Following Aphiwe Dyantyi’s failed drug test, JOHN GOLIATH looks at five other prominent Springboks who also tested positive for banned substances.
In 1997 the former Springbok lock was banned for two years after traces of nandrolone was found in his system.
Ackermann had played four Tests for the Boks when ‘a friend in the police’ told him that taking the substance would speed up his recovery from a knee injury.
‘I had to work all my way back. Rugby had just turned pro and guys had started to sign contracts. I was on the verge of signing pro – working with the police, I was limited financially. So I thought I could finally buy my first car and maybe a house,’ Ackermann said last year in an interview with The Sun.
After getting his career back on track, Ackermann became the oldest Springbok, at 37, to play for the national side in 2007.
In October 2000, former Western Province and Springbok tighthead prop Visagie failed a dope test after a Currie Cup match.
At a tribunal in December of that year, he claimed the banned anabolic steroid nandrolone he tested positive for came from a supplement given to him by the then South African Rugby Football Union (Sarfu).
However Sarfu has rejected the claim, saying that the supplement, which was an American product, had been tested and found to have no effect on nandrolone production. Visagie was then banned for two years and called his sentence an ‘injustice’.
He appealed the ruling, but missed the Stormers’ 2011 Vodacom Super Rugby campaign because of the ban. However, he was then cleared of any wrongdoing in April 2001 and continued his career.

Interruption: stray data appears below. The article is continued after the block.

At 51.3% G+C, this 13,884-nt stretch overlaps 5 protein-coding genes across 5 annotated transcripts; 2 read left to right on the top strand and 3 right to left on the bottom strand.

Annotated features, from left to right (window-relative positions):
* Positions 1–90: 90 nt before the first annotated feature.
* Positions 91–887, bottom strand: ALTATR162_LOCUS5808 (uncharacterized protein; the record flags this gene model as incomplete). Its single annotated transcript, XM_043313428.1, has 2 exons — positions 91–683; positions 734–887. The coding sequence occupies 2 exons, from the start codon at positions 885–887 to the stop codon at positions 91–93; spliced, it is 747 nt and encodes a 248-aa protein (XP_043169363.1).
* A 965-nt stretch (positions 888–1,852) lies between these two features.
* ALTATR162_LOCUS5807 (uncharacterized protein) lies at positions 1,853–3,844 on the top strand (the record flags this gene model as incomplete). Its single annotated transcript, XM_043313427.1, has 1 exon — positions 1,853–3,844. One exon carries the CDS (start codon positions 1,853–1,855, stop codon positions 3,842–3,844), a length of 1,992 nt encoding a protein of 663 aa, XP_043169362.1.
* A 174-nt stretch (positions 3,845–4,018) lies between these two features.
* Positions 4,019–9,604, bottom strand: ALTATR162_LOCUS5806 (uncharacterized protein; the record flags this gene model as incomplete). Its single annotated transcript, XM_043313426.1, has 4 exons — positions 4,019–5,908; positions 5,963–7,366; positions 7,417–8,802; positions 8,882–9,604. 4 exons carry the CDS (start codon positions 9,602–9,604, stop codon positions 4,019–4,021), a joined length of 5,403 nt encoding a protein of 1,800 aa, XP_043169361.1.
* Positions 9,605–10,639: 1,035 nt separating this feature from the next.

In 2010 South African rugby was rocked by three U19 players who failed drug tests.
One of them was Free State Cheetahs flyhalf Goosen, who was named 2010 Craven Week Player of the Year. He received a three-month ban after he tested positive for methylhexaneamine.
Methylhexaneamine is believed to stimulate the central nervous system and increase the body’s metabolic rate to give it an energy boost.
Goosen said the stimulant was present in a supplement that he bought over the counter in Bloemfontein.
After his ban, Goosen played for the South African U20 side in 2011, before making his Currie Cup debut for the Free State Cheetahs in 2011. A year later his Springbok debut came against Australia in Perth.
The former Springbok hooker tested positive for the anabolic steroid drostanolone during a out-of-competition test in 2014.
Ralepelle was banned for two years and had his contract with French club Toulouse cancelled and returned to South Africa.
He returned to action for the Sharks in 2016, but was again in hot water before the start of their 2019 Super Rugby campaign when evidence of zeranol, a growth aid for livestock, was found in his blood following a random test.
The hooker has since maintained his innocence. ‘Once you know you’re not guilty of anything, you’re at peace with yourself,’ he said.
Back in 2010, Ralepelle tested positive for methylhexanamine on the Springbok end-of-year tour. However, he escaped a ban after it was later revealed that those tracings existed in some of the supplements supplied by the Boks themselves.
In 2018 former Springbok and Cheetahs flank Johnson was banned for six months after failing a drug test while playing for Wasps in England.
He tested positive for hydrochlorothiazide (S5 diuretics and masking agents), following an out-of-competition test at the Premiership club.
At the time, Johnson claimed he mistakenly consumed his wife’s dietary supplement – a fat burner called ‘The Secret’ – which was purchased in South Africa.
The product was tested for hydrochlorothiazide, which was not listed in the product’s ingredients, but returned a positive result.
‘I was horrified when I got the test results and once we tracked back and worked out I had inadvertently taken the wrong tablet,’ Johnson said at the time.
‘I completely accept that I am responsible for everything in my body.’